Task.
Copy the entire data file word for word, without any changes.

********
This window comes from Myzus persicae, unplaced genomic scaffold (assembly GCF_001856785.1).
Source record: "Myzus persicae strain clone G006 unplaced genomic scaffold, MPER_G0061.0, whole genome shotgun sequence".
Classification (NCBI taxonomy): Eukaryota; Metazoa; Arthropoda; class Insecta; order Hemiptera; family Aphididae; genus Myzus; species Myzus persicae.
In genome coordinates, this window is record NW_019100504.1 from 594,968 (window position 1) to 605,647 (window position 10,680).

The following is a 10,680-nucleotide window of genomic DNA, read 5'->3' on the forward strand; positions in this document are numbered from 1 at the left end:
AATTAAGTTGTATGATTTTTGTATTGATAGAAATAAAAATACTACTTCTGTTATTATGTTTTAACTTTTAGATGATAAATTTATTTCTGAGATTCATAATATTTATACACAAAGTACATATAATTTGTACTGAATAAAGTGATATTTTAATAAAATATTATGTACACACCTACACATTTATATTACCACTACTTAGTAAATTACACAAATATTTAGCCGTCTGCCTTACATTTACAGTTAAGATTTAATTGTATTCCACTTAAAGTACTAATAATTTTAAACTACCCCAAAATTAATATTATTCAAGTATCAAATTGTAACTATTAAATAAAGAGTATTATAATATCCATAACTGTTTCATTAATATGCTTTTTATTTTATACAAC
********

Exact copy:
This window comes from Myzus persicae, unplaced genomic scaffold (assembly GCF_001856785.1).
Source record: "Myzus persicae strain clone G006 unplaced genomic scaffold, MPER_G0061.0, whole genome shotgun sequence".
Classification (NCBI taxonomy): Eukaryota; Metazoa; Arthropoda; class Insecta; order Hemiptera; family Aphididae; genus Myzus; species Myzus persicae.
In genome coordinates, this window is record NW_019100504.1 from 594,968 (window position 1) to 605,647 (window position 10,680).

The following is a 10,680-nucleotide window of genomic DNA, read 5'->3' on the forward strand; positions in this document are numbered from 1 at the left end:
AATTAAGTTGTATGATTTTTGTATTGATAGAAATAAAAATACTACTTCTGTTATTATGTTTTAACTTTTAGATGATAAATTTATTTCTGAGATTCATAATATTTATACACAAAGTACATATAATTTGTACTGAATAAAGTGATATTTTAATAAAATATTATGTACACACCTACACATTTATATTACCACTACTTAGTAAATTACACAAATATTTAGCCGTCTGCCTTACATTTACAGTTAAGATTTAATTGTATTCCACTTAAAGTACTAATAATTTTAAACTACCCCAAAATTAATATTATTCAAGTATCAAATTGTAACTATTAAATAAAGAGTATTATAATATCCATAACTGTTTCATTAATATGCTTTTTATTTTATACAAC